Pioneering a New Method for Investigating the Neural Correlates of Ageing Effects during Natural Reading

Project overview

This research project involves co-registration: simultaneously recording eye movements using a high-precision eye-tracker and electroencephalographic (EEG) measures of brain activity from electrodes placed on the scalp during natural sentence reading.

Brain activation graphThe cutting-edge technique of co-registration gives researchers real-time information regarding patterns of brain activity that take place as a specific word of interest is visually processed. For example, the images on the right show how brain activation can be mapped using EEG recordings across time periods. 

Once averaged (over trials in an experiment), the resulting EEG recordings (fixation-related brain potentials, or FRPs) exhibit stereotypical waveforms with components (peaks and troughs; see image on the left for an example) that are selectively sensitive to factors that influence a word's recognition. 

EEG recording graphIn short, co-registration enables behavioural measures (e.g., how long readers look at a word) to be matched to cognition.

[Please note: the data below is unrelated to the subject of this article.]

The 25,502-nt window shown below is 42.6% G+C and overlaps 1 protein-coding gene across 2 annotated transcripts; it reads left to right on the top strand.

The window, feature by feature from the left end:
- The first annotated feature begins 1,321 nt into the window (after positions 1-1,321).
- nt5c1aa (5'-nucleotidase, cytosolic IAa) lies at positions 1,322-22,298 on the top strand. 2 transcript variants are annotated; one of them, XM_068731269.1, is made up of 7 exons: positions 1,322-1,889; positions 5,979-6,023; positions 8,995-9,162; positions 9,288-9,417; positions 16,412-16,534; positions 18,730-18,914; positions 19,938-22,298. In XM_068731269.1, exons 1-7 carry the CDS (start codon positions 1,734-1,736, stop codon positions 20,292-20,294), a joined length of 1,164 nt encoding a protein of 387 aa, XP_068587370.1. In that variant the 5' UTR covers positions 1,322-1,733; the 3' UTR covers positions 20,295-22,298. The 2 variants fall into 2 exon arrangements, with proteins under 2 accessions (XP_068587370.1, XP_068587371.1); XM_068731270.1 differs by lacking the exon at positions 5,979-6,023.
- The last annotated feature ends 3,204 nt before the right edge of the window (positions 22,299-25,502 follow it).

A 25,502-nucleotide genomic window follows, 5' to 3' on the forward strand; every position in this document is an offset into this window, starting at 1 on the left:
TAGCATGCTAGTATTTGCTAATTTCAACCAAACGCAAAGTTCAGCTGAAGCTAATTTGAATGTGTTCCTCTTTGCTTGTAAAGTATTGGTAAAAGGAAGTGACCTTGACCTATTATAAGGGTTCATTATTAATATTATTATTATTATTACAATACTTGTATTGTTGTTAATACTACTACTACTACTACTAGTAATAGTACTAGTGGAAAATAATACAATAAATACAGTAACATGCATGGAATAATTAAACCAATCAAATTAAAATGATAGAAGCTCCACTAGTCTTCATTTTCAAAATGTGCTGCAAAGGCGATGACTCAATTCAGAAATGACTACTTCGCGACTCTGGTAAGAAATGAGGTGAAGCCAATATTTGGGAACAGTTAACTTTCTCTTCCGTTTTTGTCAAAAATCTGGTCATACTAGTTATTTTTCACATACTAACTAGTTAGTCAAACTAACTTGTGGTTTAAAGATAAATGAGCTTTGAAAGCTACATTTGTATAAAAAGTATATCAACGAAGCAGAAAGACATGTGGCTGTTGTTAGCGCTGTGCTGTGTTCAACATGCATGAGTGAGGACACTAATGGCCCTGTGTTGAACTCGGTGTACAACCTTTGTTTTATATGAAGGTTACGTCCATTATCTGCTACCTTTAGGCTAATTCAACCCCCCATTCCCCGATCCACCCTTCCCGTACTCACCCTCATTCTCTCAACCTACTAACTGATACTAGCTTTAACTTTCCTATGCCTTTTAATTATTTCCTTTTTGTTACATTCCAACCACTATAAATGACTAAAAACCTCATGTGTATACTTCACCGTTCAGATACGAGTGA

Specifically, this project aims to, firstly, examine whether co-registration is a viable method to use with older adult participants. This will be determined through undertaking experiments assessing the effects of ageing on two key factors that are known to affect word recognition during reading: word frequency (how often a reader typically comes across a word) and word predictability (how predictable a word is from prior sentence context). Theoretical accounts of ageing effects predict larger effects of both word frequency and word predictability for older than younger adults, due to slower processing of words and greater reliance on context in older age. Crucially, co-registration enables us to examine how these factors influence both eye movement behaviour and brain processes during reading.

If successful the approach we are pioneering, examining ageing effects on visual cognition, will provide researchers with the tools to develop new theories and obtain new evidence about brain processes that underlie socially important everyday functions, like reading.

Collage of 12 participants wearing a brain monitoring helmet

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